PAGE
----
At the same time, the churches themselves have been the victims of the social disintegration that plagues North Lawndale. New Rising Sun’s storefront facade is no longer visible to the street: a series of break-ins forced Whittington
to erect a protective wooden barricade. But Whittington, 64, who worked as a building superintendent when he first started preaching in the early 1960s, refuses to abandon his parishioners for a better location outside the ghetto. “These people who have no jobs need to be somewhere—I want them.”
Because of their special appeal, the storefront churches have also become a
prized resource to politicians and law enforcement officials. William Henry, alderman for Chicago’s 24th ward— which encompasses most of North Lawndale—has enlisted the help of 50 storefront churches to register black voters for Mayor Harold Washington’s re-election campaign this year, the second election contest for Chicago’s first black mayor. And the Chicago Police
Department and Federal Bureau of Investigation have recruited the churches to help combat drug trafficking by offering counselling and reporting drug sources to the authorities.
But the churches have also come under fire—from local leaders who are seeking economic revitalization in the neighborhood. Brenda Adams, for one, Henry’s executive assistant, said that the storefront churches stand in the way of future development because they occupy space that could be converted into prime retail sites. Said Adams: “We need those storefronts for businesses that want to grow.” One of Henry’s goals is to try to attract business through new housing construction and physical improvements to North Lawndale. And the City of Chicago is working with private developers on a $6.5-million shopping-mall scheme intended to provide a town centre for North Lawndale.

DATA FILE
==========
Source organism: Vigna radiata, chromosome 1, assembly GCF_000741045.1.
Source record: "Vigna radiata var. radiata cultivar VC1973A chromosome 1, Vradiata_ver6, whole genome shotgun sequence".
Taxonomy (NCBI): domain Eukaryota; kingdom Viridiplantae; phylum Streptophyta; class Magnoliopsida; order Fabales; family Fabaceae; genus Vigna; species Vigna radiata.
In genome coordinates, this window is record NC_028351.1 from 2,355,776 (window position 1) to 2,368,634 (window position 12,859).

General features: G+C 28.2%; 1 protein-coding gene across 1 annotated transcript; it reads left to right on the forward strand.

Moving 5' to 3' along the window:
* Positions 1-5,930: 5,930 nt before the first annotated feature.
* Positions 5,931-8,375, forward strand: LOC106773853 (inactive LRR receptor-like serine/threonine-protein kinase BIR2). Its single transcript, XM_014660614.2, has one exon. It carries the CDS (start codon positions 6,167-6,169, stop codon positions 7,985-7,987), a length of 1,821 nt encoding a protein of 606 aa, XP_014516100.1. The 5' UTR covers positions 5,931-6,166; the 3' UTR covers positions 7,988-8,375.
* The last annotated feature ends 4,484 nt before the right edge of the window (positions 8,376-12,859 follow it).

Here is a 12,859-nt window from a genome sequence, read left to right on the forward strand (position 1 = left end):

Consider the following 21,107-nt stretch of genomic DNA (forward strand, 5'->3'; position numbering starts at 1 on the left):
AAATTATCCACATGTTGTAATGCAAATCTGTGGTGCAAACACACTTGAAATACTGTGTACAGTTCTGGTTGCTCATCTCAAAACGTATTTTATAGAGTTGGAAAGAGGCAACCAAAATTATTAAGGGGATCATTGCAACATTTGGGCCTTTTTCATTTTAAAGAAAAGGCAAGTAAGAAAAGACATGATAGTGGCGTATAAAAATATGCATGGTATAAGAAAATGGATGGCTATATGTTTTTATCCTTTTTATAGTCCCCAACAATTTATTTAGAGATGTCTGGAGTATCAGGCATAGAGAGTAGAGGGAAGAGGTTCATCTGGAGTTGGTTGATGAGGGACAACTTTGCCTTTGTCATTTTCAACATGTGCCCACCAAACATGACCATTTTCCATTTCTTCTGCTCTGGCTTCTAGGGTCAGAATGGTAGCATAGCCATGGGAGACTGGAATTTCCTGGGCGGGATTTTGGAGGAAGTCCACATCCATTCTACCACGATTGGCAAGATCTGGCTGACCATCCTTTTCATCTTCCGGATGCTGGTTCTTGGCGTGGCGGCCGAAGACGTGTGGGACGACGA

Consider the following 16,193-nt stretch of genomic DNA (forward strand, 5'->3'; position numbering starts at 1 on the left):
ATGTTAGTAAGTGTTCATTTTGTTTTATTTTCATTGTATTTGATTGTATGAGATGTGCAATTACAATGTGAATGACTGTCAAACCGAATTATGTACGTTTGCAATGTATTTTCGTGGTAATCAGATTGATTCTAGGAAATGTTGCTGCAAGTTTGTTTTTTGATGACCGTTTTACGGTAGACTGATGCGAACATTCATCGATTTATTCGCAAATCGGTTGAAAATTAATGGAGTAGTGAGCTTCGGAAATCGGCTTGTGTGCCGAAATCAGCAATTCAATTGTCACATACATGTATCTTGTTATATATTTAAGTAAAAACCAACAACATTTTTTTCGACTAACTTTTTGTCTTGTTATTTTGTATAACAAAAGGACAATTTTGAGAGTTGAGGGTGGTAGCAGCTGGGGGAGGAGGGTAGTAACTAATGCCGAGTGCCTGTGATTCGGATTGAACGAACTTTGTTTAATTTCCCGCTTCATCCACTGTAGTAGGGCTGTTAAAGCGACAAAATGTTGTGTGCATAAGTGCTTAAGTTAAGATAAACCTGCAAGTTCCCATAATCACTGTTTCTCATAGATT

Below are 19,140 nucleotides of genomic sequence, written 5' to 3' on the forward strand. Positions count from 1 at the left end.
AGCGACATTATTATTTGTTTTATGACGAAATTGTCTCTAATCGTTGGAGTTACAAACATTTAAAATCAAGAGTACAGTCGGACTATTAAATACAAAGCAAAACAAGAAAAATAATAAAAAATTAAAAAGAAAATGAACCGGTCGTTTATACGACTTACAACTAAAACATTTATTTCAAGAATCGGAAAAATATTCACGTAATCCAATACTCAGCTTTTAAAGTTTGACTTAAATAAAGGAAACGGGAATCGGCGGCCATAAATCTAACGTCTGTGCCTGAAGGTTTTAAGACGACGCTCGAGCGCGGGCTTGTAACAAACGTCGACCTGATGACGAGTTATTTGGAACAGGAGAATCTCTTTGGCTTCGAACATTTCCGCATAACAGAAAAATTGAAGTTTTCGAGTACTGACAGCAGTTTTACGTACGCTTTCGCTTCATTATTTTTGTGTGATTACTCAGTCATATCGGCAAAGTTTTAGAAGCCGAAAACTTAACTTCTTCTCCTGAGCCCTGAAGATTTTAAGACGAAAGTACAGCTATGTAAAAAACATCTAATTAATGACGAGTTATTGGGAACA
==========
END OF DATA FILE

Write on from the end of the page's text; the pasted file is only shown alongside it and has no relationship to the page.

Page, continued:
But so far the plans remain on paper. And until investors become convinced that the community can reverse its fortunes, the daily ritual of welfare, alcohol, drugs and crime will go on— and North Lawndale’s residents will seek refuge in the churches that line their decaying streets. “We still need a place to go,” said Adams, “a place to say, ‘Lord, give me strength.’ ”